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World

Bastille Day: France Gives Big Nod to U.S. at Annual Parade

Macron said that the U.S. and France are firm friends

French war planes fly over the Arc de Triomphe in Paris, photo: Etienne Laurent, Pool via AP
By The News Whatsapp Twitter Facebook Share
6 months ago

France’s annual Bastille Day parade turned into an event high on American patriotism this year, marked by a warm embrace between President Donald Trump and his French counterpart on Friday.

French President Emmanuel Macron invited Trump as the guest of honor for the celebration to commemorate the 100th anniversary of the U.S. entry into World War I. The two men sat side by side with their wives, speaking animatedly as American and French warplanes roared above the Champs-Elysees.

The parade coupled traditional displays of military might with a look at wars past and present — and a nod to the U.S. role in both.

Macron, in a speech near the end of the event, thanked the U.S. for intervening in World War I and said the fact that Trump was at his side “is the sign of a friendship across the ages.

“And that is why I wish to thank them, thank the United States for the choice it made 100 years ago,” he said.

Macron also said that the U.S. and France are firm friends and “this is why nothing will ever separate us.”

Five of the 145 U.S. troops marching in Friday’s parade wore period World War I uniforms. Trump saluted the detachment as it passed. The U.S. president didn’t make any remarks.

Also in the parade were French soldiers taking part in the mission against the Islamic State group. France and the United States are among a coalition of nations fighting the extremist organization.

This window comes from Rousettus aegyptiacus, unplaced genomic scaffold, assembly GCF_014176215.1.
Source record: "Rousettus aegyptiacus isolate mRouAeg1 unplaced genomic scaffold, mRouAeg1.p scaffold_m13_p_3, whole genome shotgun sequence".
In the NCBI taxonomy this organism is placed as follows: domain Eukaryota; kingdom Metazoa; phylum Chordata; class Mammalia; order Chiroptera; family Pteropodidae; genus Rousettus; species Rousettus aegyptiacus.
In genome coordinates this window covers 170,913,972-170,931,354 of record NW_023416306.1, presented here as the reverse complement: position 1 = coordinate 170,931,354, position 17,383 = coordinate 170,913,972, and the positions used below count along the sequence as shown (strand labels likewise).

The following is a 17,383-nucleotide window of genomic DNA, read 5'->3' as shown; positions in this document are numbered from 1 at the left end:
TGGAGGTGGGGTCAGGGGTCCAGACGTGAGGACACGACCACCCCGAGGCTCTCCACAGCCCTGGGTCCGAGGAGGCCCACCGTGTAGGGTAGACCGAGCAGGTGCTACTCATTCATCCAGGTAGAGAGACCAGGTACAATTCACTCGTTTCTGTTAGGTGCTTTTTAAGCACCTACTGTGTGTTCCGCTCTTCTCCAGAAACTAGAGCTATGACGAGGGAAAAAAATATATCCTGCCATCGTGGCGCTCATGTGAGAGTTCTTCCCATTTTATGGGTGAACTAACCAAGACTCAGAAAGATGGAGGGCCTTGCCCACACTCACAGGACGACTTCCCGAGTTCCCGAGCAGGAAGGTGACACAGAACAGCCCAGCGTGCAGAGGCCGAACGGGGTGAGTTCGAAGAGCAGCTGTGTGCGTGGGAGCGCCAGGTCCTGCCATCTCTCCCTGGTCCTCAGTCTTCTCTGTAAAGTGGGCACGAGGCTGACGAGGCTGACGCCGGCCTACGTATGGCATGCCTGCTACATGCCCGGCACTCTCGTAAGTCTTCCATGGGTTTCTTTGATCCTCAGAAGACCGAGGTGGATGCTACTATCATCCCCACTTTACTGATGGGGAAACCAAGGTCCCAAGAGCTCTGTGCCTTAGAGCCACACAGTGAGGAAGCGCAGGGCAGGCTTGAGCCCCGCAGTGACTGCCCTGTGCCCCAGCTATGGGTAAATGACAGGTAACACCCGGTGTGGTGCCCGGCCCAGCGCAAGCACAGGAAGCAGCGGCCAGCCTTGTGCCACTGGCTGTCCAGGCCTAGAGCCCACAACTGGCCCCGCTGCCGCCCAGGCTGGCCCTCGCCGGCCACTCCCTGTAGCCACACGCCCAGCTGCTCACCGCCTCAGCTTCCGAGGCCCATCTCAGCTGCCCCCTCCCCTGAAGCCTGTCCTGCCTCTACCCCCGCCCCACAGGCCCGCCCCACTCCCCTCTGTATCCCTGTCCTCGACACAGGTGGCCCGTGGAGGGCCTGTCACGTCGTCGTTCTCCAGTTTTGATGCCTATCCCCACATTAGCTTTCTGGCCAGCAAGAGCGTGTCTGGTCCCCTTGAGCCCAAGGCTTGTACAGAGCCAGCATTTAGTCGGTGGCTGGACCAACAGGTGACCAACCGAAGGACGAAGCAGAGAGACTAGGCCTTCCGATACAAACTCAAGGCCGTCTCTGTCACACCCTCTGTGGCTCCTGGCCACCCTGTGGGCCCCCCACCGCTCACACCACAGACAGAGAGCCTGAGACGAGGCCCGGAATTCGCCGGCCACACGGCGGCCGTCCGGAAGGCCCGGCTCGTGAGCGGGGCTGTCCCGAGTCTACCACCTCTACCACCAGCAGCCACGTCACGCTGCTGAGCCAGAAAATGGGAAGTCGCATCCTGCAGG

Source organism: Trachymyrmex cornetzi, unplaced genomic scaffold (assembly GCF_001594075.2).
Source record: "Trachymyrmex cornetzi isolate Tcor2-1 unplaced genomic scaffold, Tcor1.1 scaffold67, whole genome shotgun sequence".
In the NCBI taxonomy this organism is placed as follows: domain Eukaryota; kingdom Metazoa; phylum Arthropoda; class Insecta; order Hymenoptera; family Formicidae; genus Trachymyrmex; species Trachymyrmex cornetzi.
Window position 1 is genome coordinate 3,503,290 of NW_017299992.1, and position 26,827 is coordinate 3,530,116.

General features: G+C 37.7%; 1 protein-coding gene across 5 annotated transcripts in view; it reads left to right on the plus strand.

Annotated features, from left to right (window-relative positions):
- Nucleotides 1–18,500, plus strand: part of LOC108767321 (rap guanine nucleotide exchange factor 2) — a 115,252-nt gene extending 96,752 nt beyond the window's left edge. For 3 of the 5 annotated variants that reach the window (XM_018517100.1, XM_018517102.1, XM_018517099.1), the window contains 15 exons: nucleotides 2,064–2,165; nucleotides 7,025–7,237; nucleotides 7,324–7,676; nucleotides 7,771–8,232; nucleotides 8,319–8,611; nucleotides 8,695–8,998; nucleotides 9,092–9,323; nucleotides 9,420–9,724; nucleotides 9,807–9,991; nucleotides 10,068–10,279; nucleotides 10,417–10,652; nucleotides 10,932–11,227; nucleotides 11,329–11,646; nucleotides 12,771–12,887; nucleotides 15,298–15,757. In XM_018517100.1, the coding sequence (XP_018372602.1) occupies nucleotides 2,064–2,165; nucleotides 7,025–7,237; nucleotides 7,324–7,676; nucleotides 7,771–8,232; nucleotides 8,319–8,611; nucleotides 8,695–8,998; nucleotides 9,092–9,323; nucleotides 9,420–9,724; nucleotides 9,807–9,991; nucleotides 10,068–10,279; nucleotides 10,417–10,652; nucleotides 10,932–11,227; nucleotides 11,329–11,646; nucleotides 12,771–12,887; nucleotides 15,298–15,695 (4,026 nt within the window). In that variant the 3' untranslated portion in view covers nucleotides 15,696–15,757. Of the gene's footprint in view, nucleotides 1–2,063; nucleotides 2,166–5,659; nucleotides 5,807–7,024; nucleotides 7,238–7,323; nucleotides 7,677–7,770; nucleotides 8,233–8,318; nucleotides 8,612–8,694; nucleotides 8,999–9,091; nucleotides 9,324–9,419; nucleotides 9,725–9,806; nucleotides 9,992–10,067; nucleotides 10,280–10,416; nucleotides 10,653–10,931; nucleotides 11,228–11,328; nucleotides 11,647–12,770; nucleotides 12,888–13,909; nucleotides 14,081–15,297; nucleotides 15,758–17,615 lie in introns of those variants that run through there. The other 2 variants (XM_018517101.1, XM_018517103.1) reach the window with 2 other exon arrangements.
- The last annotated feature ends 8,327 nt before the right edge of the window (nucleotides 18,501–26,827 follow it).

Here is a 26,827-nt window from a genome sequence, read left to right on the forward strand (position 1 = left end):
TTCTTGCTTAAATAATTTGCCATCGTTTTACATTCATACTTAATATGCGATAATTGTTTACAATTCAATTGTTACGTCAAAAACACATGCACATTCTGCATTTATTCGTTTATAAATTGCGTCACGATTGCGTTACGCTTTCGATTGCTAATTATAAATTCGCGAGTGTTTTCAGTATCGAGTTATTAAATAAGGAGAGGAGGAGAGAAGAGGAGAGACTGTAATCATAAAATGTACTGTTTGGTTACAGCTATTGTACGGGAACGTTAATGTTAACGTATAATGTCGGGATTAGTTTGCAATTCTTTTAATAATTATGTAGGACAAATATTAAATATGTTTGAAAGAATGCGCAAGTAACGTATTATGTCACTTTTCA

Shortly after his speech, Macron and Trump walked down from the tribune where they were sitting to stand in front of giant French and American flags that were unfurled by soldiers. The two mean shook hands and embraced, then clasping their hands together for a while before Trump was whisked away in his motorcade.

Trump is returning to the U.S., and Macron heads to the southern city of Nice, where last year an extremist plowed a truck into the holiday crowd, killing dozens. I.S. claimed responsibility for that attack and others in France, including one just last month on the Champs-Elysees that left only the attacker dead.

Two hours before the parade Friday, the famed Champs-Elysees avenue was emptied as was the Place de la Concorde with its golden-tipped obelisk. The wide boulevard has been targeted repeatedly by Islamic extremists, most recently last month when a man crashed his car into a convoy of gendarmes.

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